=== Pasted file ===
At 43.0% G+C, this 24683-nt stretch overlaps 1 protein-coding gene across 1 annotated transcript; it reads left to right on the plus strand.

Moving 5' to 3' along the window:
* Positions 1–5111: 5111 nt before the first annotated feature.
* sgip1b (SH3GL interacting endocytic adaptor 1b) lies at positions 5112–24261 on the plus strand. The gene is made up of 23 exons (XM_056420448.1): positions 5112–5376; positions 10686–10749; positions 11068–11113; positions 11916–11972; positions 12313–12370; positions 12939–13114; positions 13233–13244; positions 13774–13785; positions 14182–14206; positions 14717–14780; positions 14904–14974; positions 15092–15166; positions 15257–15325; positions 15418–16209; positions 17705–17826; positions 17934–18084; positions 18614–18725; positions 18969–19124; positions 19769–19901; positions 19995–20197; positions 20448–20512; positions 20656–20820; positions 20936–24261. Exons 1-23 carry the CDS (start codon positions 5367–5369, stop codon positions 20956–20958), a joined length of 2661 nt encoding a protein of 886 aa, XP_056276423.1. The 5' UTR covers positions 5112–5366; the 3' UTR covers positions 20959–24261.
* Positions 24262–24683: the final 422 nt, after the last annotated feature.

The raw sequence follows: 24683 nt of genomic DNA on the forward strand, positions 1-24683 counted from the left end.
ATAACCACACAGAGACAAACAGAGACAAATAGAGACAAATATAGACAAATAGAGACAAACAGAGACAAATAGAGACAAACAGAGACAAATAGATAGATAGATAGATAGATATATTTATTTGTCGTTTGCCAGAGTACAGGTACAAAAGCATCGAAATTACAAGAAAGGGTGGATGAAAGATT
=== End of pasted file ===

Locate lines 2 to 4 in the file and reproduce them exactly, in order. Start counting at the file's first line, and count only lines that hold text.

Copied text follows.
Moving 5' to 3' along the window:
* Positions 1–5111: 5111 nt before the first annotated feature.
* sgip1b (SH3GL interacting endocytic adaptor 1b) lies at positions 5112–24261 on the plus strand. The gene is made up of 23 exons (XM_056420448.1): positions 5112–5376; positions 10686–10749; positions 11068–11113; positions 11916–11972; positions 12313–12370; positions 12939–13114; positions 13233–13244; positions 13774–13785; positions 14182–14206; positions 14717–14780; positions 14904–14974; positions 15092–15166; positions 15257–15325; positions 15418–16209; positions 17705–17826; positions 17934–18084; positions 18614–18725; positions 18969–19124; positions 19769–19901; positions 19995–20197; positions 20448–20512; positions 20656–20820; positions 20936–24261. Exons 1-23 carry the CDS (start codon positions 5367–5369, stop codon positions 20956–20958), a joined length of 2661 nt encoding a protein of 886 aa, XP_056276423.1. The 5' UTR covers positions 5112–5366; the 3' UTR covers positions 20959–24261.